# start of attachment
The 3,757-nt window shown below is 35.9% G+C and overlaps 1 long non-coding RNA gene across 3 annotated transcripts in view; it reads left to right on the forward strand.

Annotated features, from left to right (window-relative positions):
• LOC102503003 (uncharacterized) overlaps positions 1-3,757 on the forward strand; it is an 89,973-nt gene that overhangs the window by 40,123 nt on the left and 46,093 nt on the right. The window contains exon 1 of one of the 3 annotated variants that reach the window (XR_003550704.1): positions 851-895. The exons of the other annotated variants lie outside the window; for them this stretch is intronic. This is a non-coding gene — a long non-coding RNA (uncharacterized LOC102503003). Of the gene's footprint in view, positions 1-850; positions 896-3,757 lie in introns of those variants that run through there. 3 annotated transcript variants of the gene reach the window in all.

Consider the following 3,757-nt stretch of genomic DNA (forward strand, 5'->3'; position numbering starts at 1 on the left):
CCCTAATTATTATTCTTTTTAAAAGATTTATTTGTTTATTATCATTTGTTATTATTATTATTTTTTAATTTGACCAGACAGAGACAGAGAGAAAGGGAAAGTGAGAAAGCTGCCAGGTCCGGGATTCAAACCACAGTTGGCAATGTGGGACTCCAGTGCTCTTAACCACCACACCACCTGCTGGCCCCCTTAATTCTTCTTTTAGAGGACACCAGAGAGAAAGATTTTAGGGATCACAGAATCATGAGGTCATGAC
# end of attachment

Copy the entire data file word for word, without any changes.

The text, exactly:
The 3,757-nt window shown below is 35.9% G+C and overlaps 1 long non-coding RNA gene across 3 annotated transcripts in view; it reads left to right on the forward strand.

Annotated features, from left to right (window-relative positions):
• LOC102503003 (uncharacterized) overlaps positions 1-3,757 on the forward strand; it is an 89,973-nt gene that overhangs the window by 40,123 nt on the left and 46,093 nt on the right. The window contains exon 1 of one of the 3 annotated variants that reach the window (XR_003550704.1): positions 851-895. The exons of the other annotated variants lie outside the window; for them this stretch is intronic. This is a non-coding gene — a long non-coding RNA (uncharacterized LOC102503003). Of the gene's footprint in view, positions 1-850; positions 896-3,757 lie in introns of those variants that run through there. 3 annotated transcript variants of the gene reach the window in all.

Consider the following 3,757-nt stretch of genomic DNA (forward strand, 5'->3'; position numbering starts at 1 on the left):
CCCTAATTATTATTCTTTTTAAAAGATTTATTTGTTTATTATCATTTGTTATTATTATTATTTTTTAATTTGACCAGACAGAGACAGAGAGAAAGGGAAAGTGAGAAAGCTGCCAGGTCCGGGATTCAAACCACAGTTGGCAATGTGGGACTCCAGTGCTCTTAACCACCACACCACCTGCTGGCCCCCTTAATTCTTCTTTTAGAGGACACCAGAGAGAAAGATTTTAGGGATCACAGAATCATGAGGTCATGAC